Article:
See Causing Injury — Medium

I have never knowingly killed or been killed. So I have no idea whether it is right to call it harm. Why then do I? Why place killing at the very bottom, the lowest rung, of evil.

It’s because I have — as have most people — known death in many guises. Three of my cousins were felled by the same inherited disease as their adolescence bloomed. Key childhood playmates were lost. My wrenching novella Some Stones Don’t Roll recounts the last day of a friend who turned out to be a paranoid schizophrenic.

Our world is littered with suicides of soldiers who themselves took lives. Even if experience did not tell me killing is harm, my philosophy would. Death is the canceling of life. It is harm. It is forsakenness. It is the canceling of freedom. It may, as Dylan says, not be the end. But we must treat it as such to be honest to reality.

We can argue as well that death is also death of the spirit, of ethical will, of the courage to be. That death happens when we retreat from doing right. Dr. King believed that.

Yet, such death of the spirit can be reversed in the twinkling of an eye. I am one with with Jesus on this point. Jesus refused gaudy miracles. But he was into instantaneous healing. He did so wherever he found enough belief to create mutuality necessary to healing.

Jesus and anyone else is a bust if there is no faith. But faith is also a matter of will. I believe profoundly in the power of the will to achieve inner miracles.

One reason I have not practiced as a minister, save for a few intervals, is that I would inevitably draw attention to this possibility. I have no idea what trouble it might get me into. I content myself largely with the power of words.

If you read this and apply your will to the alteration of anything in your life, it can (and perhaps WILL) happen. Not because I am a super sort, but because you are.

We are all capable of acts of will. Does it work 100 percent? No. I don’t know why. But often it does work. Sometimes long after you remember that you willed it!

It is odd to be at the end of this difficult book speaking of faith. We should be speaking of peace conferences, disarmament, gun control, safety measures — everything to reduce harm.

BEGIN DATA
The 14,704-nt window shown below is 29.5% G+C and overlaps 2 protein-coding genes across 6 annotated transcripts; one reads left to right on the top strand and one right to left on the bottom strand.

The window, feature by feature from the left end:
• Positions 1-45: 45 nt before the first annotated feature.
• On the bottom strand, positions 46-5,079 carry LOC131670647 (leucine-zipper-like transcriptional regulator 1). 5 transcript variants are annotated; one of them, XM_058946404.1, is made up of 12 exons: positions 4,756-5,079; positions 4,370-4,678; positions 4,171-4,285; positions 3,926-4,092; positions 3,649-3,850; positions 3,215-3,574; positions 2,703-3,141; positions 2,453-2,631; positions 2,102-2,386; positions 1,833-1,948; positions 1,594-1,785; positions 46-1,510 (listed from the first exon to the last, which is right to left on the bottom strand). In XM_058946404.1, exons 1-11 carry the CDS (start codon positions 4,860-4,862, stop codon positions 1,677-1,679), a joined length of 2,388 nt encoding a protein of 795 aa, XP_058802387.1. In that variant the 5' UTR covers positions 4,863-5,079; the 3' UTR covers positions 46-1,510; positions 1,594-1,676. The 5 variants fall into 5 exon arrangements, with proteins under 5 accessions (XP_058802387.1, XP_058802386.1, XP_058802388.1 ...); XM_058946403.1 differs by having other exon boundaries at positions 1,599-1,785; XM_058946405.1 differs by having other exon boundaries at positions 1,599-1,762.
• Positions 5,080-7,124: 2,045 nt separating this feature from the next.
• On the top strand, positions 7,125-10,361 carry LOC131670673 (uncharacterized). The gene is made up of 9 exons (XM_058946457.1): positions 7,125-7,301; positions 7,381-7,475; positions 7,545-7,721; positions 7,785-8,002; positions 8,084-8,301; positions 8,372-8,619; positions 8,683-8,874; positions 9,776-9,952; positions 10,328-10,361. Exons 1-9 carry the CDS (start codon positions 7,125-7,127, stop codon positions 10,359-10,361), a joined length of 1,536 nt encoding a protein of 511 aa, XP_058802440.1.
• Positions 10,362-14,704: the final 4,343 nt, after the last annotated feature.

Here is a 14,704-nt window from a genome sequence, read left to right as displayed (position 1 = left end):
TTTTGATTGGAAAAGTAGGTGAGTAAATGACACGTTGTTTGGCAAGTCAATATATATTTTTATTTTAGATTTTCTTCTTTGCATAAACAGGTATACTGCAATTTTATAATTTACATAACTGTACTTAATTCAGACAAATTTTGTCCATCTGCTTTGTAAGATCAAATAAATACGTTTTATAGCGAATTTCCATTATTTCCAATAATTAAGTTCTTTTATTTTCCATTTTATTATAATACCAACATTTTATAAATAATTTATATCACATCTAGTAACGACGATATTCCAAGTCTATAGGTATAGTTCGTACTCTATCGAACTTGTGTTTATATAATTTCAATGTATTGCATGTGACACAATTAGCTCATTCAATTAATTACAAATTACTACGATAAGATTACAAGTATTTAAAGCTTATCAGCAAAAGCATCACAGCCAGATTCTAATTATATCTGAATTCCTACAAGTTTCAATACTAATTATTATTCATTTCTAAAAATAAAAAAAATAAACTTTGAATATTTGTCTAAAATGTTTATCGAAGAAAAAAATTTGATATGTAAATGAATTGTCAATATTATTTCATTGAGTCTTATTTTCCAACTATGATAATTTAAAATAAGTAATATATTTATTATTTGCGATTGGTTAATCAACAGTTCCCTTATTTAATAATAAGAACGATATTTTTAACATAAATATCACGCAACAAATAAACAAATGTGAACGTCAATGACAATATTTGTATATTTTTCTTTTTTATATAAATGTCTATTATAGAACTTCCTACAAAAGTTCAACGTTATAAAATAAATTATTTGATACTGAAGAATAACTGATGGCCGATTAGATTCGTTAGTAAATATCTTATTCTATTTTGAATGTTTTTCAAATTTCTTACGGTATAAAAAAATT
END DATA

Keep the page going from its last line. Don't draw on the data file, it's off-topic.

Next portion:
But there are things that must be said if life is to be worth a candle. Happiness is often found not in the serene environments of nations that have fair income patterns, great health care and calm neighborhoods. Happiness often is strongest where the worst of evils flourish. To transit to a world that is better, more reasonable, safer, we need to adjust within ourselves to being in charge of our existence. And we need to know that the reduction of harm does not reduce the possibility of suffering.

To achieve this change is to acknowledge the sacredness of the freedom we possess. It is to become genuinely self-sufficient. Our primary loyalty must be to ourselves and what we take to be the spirituality within us as the linchpin of the values that show forth freedom and love.

This is not reductionist humanism. Nor is it religion in disguise. This is our faithful grasp of the inner resources needed to live, knowing that we are prone to every good and every bad on the chart that prefaces this text.

We need, in short, to practice something similar to the discipline I have called Triadic Philosophy. To decide to run your life, to be aware that there are higher values you share with potentially all others, to stride forth with expressions and actions that betoken a commitment to create a better planet — these are the rewards of choosing life over death, survival over suicide.

It finally comes down to each of us and to the difference each life can make in the interactive scheme of everything.


This is from a new Kindle book called Universal Good and Evil.

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